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UK cable to challenge satellite nets. TCI bets on it.

The UK-based United Artists Programming (UAP)is due to launch a new pounds 21.5 million cable venture with the working title of UK Today in May. The three-year deal will be financed by five major American investors - TCI, Comcast, Nynex, Southwestern Bell and US West. They already have interests in UK cable operations.

The UK Todaychannel will feature a large number of programs specially commissioned by UAP, which normally fills its cable-exclusive channels with bought products. "Fifty per cent of the investment will go into program production, our company's biggest venture in [self-financed] programming," said Joyce Taylor, UAP's 44-year old CEO. Patricia Douey, whose background includes programming and marketing has been appointed UK Today's general manager.

The new 10-hour a day general entertainment, daytime service will also be a pioneer in UK television. It will provide local cable operators the means to opt out between 5pro and 7Pro and replace UK Today national programs with regional material. followed by regional sports until 11 pm. The concept aims to attract regional advertisers who argue that cable has neglected to meet their local needs.

UAP is the country's second largest cable TV program supplier, after BSkyB. But the programming on BSkyB's six channels is relying mostly on satellite dishes for futu re growth. UAP aims to become Europe's biggest cable-exclusive program distributor.

Less than 500,000 UK homes are connected to cable compared with nearly 30 million overall in Western Europe. Through programming. however, UAP also plans to conquer the European cable markets. "Whatever happens in the future, cable will rule the TV industry, and every channel is going to need new programs in order to compete," Taylor said. She is confident of realizing her goal. At her disposal is the millions of dollars being invested by TCI, which has reportedly poured pounds 160 million into UK cable - mainly in the technology.

UAP began to make a significant impact in the UK during the mid-1980's and currently operates four cable networks: The Discovery Channel - Europe, the classics movie channel Bravo, and the Learning Channel. It also manages the Parliamentary Channel in Britain, and owns 25 per cent of the cable and satellite Children's Channel, which is seen in 6 million homes in the UK, Ireland, Scandanavia and the Netherlands.

Last October, it won the contract to manage and market CMT Europe, a new 24-hour-a day video service based on the US' Country Music Television. Launched by Group W Satellite Communications and Gaylord Entertainment Company, CHT has been redesigned for the European market.

This year, UAP embarks on its most powerful cost-intensive programming venture to date. Discovery Europe and Bravo are to be made available for the Astra panEuropean broadcast satellite for the first time.

"We need the satellite distribution to make the economies of these channels work," Taylor explained. "Although Discovery is seen in 2 million cable homes on the continent and Bravo in 300,000 UK homes, the cost of running the two channels are the same. But we intend to encrypt the two services as our contracts will not allow us to go on satellite without doing so."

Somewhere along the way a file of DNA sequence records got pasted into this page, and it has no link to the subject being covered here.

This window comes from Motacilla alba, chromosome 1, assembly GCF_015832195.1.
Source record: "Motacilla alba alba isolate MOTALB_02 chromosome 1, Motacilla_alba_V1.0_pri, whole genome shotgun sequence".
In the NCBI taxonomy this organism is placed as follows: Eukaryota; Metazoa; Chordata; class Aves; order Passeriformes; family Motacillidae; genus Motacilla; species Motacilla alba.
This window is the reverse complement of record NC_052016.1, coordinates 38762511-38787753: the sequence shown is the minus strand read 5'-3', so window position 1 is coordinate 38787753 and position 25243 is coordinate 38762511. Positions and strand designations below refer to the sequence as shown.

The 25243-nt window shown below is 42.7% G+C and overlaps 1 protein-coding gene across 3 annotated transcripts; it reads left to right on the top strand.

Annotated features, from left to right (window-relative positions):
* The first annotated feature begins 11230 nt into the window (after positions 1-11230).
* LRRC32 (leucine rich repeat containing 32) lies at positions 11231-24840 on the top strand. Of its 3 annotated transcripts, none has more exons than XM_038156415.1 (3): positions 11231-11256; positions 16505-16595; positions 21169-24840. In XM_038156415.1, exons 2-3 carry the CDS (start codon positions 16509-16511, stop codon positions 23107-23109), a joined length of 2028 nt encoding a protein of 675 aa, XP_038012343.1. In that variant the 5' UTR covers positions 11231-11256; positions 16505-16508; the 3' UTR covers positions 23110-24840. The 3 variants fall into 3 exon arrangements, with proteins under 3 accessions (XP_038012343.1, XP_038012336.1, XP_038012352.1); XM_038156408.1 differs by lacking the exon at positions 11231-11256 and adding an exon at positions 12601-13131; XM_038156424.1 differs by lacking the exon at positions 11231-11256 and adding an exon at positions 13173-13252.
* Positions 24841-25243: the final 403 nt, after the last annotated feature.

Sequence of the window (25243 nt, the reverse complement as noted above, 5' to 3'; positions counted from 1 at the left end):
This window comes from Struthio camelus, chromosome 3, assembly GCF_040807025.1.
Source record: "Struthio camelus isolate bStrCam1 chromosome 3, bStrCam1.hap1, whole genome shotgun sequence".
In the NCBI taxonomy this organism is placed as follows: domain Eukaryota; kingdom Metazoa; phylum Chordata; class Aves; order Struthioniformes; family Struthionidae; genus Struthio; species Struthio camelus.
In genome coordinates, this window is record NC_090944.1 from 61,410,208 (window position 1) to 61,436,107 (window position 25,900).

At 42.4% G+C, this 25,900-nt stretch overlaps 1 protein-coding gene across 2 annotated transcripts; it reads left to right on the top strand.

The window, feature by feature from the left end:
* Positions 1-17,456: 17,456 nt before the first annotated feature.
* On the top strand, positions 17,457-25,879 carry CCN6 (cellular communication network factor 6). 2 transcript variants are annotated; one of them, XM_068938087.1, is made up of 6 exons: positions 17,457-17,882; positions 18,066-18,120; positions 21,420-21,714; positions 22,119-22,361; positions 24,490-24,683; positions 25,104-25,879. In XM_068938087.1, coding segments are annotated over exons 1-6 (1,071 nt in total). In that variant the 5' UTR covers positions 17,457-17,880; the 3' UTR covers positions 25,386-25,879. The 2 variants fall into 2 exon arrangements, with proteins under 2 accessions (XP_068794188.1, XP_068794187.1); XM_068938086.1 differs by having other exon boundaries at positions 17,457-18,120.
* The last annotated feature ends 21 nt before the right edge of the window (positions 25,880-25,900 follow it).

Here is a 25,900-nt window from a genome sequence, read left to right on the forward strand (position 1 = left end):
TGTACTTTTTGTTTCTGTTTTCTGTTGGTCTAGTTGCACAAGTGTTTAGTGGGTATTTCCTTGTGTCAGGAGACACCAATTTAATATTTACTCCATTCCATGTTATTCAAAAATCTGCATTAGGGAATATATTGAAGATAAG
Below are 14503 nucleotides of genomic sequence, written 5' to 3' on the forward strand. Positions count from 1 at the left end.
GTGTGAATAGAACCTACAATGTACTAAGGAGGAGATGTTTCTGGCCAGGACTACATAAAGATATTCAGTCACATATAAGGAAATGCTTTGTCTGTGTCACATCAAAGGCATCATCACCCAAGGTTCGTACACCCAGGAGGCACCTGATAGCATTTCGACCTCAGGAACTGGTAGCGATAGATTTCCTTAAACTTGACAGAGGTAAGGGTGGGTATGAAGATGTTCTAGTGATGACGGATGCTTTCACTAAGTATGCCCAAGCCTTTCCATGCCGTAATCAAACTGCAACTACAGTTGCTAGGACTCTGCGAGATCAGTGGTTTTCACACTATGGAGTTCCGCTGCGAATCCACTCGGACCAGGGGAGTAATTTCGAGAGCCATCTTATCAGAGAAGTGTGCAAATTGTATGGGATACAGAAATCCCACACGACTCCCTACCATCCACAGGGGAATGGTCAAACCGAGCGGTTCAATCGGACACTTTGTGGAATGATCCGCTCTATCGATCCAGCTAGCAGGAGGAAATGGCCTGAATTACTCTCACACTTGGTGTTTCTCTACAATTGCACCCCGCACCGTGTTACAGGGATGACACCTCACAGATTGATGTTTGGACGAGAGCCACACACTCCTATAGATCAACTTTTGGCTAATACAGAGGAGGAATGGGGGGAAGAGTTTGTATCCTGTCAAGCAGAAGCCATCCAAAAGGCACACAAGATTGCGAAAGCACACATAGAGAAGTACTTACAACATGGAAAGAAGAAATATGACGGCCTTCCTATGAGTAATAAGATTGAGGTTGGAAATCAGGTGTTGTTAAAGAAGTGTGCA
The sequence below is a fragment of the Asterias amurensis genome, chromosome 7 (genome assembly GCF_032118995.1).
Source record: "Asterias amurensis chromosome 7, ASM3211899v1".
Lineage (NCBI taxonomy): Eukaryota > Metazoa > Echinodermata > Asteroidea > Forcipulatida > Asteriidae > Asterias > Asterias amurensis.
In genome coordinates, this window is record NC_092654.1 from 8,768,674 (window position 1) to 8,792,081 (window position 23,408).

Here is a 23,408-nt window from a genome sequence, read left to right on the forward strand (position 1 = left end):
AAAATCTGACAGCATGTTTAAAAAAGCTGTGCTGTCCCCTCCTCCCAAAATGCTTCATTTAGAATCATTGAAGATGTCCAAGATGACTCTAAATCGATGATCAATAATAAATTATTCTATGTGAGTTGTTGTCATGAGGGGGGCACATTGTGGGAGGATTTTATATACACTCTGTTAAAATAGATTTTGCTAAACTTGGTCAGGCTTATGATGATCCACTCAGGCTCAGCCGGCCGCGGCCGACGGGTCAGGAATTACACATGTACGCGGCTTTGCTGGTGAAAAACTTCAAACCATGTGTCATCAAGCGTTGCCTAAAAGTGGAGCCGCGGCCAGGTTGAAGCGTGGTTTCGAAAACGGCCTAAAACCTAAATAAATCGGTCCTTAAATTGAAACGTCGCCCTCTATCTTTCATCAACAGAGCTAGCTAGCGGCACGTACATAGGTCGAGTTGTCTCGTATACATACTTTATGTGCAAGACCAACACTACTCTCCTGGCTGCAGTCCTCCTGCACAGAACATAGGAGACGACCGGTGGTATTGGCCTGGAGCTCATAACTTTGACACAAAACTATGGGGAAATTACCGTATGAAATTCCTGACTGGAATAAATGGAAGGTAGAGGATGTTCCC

While the number of Britain's satellite channels is expanding, cable has the potential for greater expansion and is more flexible for a programmer's audience-targeting needs. According to international advertising agency Saatchi & Saatchi, 7.6 million UK viewers will be served by cable by the year 2000. covering 70 per cent of the country.

In addition, the UK sales or rental of satellite dishes is suffering. Simon Rees, broadcaster director at Europe's leading advertising agency TMD Carat, recently told delegates at an industry conference that the growth rate for satellite dishes will slow down the next five years.

The assessment may help explain the interest UK Today has generated in its UK backers. So why is UK cable, which has an uneven history in the last 20 years, so attractive to North American cash? The answer is telephony.

The 1984 Cable and Broadcasting Act permitted cable to deliver telecommunications services as well as TV - and lured US telephone companies that, so far. had not been allowed to invest in their domestic TV industry. TCI already has seven franchises through TeleWest, a joint venture with US West. And recently, two major financial institutions, invested pounds 70 million in UK cable TV/telephone operations of US cable TV company Comcast Corporation. Comcast UK's cable network covers more than one million households.

"Our move to satellite is only an interim step. We expect to raise the profile of cable, because it can offer more channels and can absorb technological change, such as telephony." Taylor said. "We know that whenever cable is connected to a home with a satellite dish, the viewer changes to cable."
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Title Annotation:U.K. Report; UK Today
Author:Koranteng, Juliana
Publication:Video Age International
Date:Feb 1, 1993
Previous Article:How realistic are partnerships? A U.K. case study.
Next Article:A syndication market in the U.K.?

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